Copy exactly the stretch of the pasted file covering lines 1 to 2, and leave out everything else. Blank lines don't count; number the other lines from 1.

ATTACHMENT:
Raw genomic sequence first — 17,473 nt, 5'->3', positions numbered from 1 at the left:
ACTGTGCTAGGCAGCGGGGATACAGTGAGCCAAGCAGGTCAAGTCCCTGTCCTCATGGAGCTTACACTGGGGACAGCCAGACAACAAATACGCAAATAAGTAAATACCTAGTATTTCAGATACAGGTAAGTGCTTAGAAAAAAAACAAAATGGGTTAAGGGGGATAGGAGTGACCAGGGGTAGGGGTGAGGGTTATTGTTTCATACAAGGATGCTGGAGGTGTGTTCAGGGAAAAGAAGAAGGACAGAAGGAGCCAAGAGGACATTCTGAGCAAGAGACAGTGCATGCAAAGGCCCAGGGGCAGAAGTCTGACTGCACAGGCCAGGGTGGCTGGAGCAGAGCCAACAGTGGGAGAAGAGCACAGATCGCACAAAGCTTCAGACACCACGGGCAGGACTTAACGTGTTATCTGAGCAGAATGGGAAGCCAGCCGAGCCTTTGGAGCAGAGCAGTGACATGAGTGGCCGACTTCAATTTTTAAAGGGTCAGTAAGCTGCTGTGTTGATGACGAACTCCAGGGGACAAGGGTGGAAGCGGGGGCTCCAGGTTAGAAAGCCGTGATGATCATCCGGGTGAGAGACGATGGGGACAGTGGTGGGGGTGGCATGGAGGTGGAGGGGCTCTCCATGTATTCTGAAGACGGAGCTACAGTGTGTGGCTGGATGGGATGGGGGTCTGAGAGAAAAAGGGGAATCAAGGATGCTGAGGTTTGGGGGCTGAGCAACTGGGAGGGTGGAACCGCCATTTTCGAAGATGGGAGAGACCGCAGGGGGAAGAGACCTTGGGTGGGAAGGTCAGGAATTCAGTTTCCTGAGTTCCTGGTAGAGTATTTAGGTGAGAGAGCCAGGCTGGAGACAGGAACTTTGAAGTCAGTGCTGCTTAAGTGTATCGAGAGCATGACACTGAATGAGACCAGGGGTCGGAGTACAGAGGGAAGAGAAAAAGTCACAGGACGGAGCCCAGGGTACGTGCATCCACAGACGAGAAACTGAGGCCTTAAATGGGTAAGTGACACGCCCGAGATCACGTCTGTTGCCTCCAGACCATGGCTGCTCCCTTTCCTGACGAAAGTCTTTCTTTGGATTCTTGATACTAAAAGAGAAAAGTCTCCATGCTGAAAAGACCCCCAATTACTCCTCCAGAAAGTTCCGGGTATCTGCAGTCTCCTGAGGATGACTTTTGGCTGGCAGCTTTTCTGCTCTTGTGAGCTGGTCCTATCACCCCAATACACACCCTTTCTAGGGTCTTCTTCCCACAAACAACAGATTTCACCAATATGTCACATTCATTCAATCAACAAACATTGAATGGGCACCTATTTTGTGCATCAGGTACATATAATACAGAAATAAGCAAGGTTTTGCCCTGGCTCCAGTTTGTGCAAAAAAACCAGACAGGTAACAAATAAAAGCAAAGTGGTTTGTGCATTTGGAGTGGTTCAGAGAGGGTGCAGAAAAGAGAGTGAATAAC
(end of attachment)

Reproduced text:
Raw genomic sequence first — 17,473 nt, 5'->3', positions numbered from 1 at the left:
ACTGTGCTAGGCAGCGGGGATACAGTGAGCCAAGCAGGTCAAGTCCCTGTCCTCATGGAGCTTACACTGGGGACAGCCAGACAACAAATACGCAAATAAGTAAATACCTAGTATTTCAGATACAGGTAAGTGCTTAGAAAAAAAACAAAATGGGTTAAGGGGGATAGGAGTGACCAGGGGTAGGGGTGAGGGTTATTGTTTCATACAAGGATGCTGGAGGTGTGTTCAGGGAAAAGAAGAAGGACAGAAGGAGCCAAGAGGACATTCTGAGCAAGAGACAGTGCATGCAAAGGCCCAGGGGCAGAAGTCTGACTGCACAGGCCAGGGTGGCTGGAGCAGAGCCAACAGTGGGAGAAGAGCACAGATCGCACAAAGCTTCAGACACCACGGGCAGGACTTAACGTGTTATCTGAGCAGAATGGGAAGCCAGCCGAGCCTTTGGAGCAGAGCAGTGACATGAGTGGCCGACTTCAATTTTTAAAGGGTCAGTAAGCTGCTGTGTTGATGACGAACTCCAGGGGACAAGGGTGGAAGCGGGGGCTCCAGGTTAGAAAGCCGTGATGATCATCCGGGTGAGAGACGATGGGGACAGTGGTGGGGGTGGCATGGAGGTGGAGGGGCTCTCCATGTATTCTGAAGACGGAGCTACAGTGTGTGGCTGGATGGGATGGGGGTCTGAGAGAAAAAGGGGAATCAAGGATGCTGAGGTTTGGGGGCTGAGCAACTGGGAGGGTGGAACCGCCATTTTCGAAGATGGGAGAGACCGCAGGGGGAAGAGACCTTGGGTGGGAAGGTCAGGAATTCAGTTTCCTGAGTTCCTGGTAGAGTATTTAGGTGAGAGAGCCAGGCTGGAGACAGGAACTTTGAAGTCAGTGCTGCTTAAGTGTATCGAGAGCATGACACTGAATGAGACCAGGGGTCGGAGTACAGAGGGAAGAGAAAAAGTCACAGGACGGAGCCCAGGGTACGTGCATCCACAGACGAGAAACTGAGGCCTTAAATGGGTAAGTGACACGCCCGAGATCACGTCTGTTGCCTCCAGACCATGGCTGCTCCCTTTCCTGACGAAAGTCTTTCTTTGGATTCTTGATACTAAAAGAGAAAAGTCTCCATGCTGAAAAGACCCCCAATTACTCCTCCAGAAAGTTCCGGGTATCTGCAGTCTCCTGAGGATGACTTTTGGCTGGCAGCTTTTCTGCTCTTGTGAGCTGGTCCTATCACCCCAATACACACCCTTTCTAGGGTCTTCTTCCCACAAACAACAGATTTCACCAATATGTCACATTCATTCAATCAACAAACATTGAATGGGCACCTATTTTGTGCATCAGGTACATATAATACAGAAATAAGCAAGGTTTTGCCCTGGCTCCAGTTTGTGCAAAAAAACCAGACAGGTAACAAATAAAAGCAAAGTGGTTTGTGCATTTGGAGTGGTTCAGAGAGGGTGCAGAAAAGAGAGTGAATAAC